As of this week, cyber bullying is now illegal in the state of Louisiana. Stories of online abuse leading to teen suicide in Texas, Vermont, Massachusetts, New York, and California led state lawmakers to take action against the crime.
Sticks and stones may break bones, but high schoolers say these days kids are more likely to be scarred in cyber space.
"I think cyber bullying can be as hurtful, if not more hurtful than real bullying from a mental aspect," said Ethan Skaggs.
Skaggs, a student at Caddo Magnet High School, has seen several kids at his school get picked on through Facebook, MySpace, or text messages.
"Cyber bullying is definitely a growing problem," said Skaggs.
Ha thinks kids send hurtful messages over the Internet because it's easier than saying it face to face.
"People say different things that are more hurtful that they wouldn't say in real life," said Skaggs.
A study by the Internet safety group iSafe found 75% of students had visited a web page bashing another student, and more than 10% said they themselves have been bullied online.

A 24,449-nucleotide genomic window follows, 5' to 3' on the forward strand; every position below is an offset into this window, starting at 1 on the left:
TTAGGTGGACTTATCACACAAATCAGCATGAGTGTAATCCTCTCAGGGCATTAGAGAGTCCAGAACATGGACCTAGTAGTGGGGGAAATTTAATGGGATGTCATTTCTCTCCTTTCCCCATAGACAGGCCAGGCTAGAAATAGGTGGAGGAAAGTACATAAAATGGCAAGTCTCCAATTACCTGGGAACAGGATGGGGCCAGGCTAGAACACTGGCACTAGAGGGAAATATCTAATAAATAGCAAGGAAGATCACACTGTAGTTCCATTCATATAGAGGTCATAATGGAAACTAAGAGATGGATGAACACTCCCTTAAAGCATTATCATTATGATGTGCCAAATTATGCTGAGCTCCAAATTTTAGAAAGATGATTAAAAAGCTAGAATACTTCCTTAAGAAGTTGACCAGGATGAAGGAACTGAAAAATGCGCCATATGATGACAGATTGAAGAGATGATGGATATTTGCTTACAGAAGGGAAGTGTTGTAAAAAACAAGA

Louisiana law makers passed a bill that makes this kind of teasing a crime. "An electronic form of communication, whether it's texting or whether it's through e-mail or things of that nature, where they maliciously and willfully have the intent to coerce, to abuse, torment or intimidate a person," said Representative Roy Burrell.
Now, anyone over the age of 18 caught cyber bullying anyone younger could face a $500 fine or 6 months in jail. Kids under 17 caught cyber bullying will have to undergo counseling.
"Make them aware of the fact that this can lead to something more serious," said Burrell.
If you want to report this type of crime, law makers say you can contact local law enforcement or your child's school.
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